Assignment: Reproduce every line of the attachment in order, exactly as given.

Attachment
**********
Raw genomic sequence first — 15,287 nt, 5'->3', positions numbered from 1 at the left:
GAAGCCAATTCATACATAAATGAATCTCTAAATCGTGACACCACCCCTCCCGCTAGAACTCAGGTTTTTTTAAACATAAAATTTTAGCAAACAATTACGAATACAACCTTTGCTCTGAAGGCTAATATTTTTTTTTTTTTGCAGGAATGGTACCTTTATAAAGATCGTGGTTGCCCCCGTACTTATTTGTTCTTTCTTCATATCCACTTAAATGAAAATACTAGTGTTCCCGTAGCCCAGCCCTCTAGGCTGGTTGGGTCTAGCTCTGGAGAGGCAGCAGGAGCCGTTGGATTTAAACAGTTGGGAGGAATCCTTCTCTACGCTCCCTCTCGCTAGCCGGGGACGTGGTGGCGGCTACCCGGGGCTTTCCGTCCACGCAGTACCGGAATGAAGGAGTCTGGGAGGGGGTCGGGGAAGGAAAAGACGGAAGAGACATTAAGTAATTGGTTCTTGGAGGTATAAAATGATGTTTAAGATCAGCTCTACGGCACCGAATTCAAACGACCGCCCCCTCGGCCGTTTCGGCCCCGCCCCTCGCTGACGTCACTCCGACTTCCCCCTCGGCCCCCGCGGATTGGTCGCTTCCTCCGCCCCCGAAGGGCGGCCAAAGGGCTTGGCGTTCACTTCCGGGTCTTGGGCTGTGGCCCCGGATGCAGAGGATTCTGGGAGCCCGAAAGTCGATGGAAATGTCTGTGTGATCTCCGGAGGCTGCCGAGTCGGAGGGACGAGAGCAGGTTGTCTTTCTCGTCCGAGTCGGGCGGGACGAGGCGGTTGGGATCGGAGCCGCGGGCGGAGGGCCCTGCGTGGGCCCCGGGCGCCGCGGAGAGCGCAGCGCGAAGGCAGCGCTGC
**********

Raw genomic sequence first — 15,287 nt, 5'->3', positions numbered from 1 at the left:
GAAGCCAATTCATACATAAATGAATCTCTAAATCGTGACACCACCCCTCCCGCTAGAACTCAGGTTTTTTTAAACATAAAATTTTAGCAAACAATTACGAATACAACCTTTGCTCTGAAGGCTAATATTTTTTTTTTTTTGCAGGAATGGTACCTTTATAAAGATCGTGGTTGCCCCCGTACTTATTTGTTCTTTCTTCATATCCACTTAAATGAAAATACTAGTGTTCCCGTAGCCCAGCCCTCTAGGCTGGTTGGGTCTAGCTCTGGAGAGGCAGCAGGAGCCGTTGGATTTAAACAGTTGGGAGGAATCCTTCTCTACGCTCCCTCTCGCTAGCCGGGGACGTGGTGGCGGCTACCCGGGGCTTTCCGTCCACGCAGTACCGGAATGAAGGAGTCTGGGAGGGGGTCGGGGAAGGAAAAGACGGAAGAGACATTAAGTAATTGGTTCTTGGAGGTATAAAATGATGTTTAAGATCAGCTCTACGGCACCGAATTCAAACGACCGCCCCCTCGGCCGTTTCGGCCCCGCCCCTCGCTGACGTCACTCCGACTTCCCCCTCGGCCCCCGCGGATTGGTCGCTTCCTCCGCCCCCGAAGGGCGGCCAAAGGGCTTGGCGTTCACTTCCGGGTCTTGGGCTGTGGCCCCGGATGCAGAGGATTCTGGGAGCCCGAAAGTCGATGGAAATGTCTGTGTGATCTCCGGAGGCTGCCGAGTCGGAGGGACGAGAGCAGGTTGTCTTTCTCGTCCGAGTCGGGCGGGACGAGGCGGTTGGGATCGGAGCCGCGGGCGGAGGGCCCTGCGTGGGCCCCGGGCGCCGCGGAGAGCGCAGCGCGAAGGCAGCGCTGC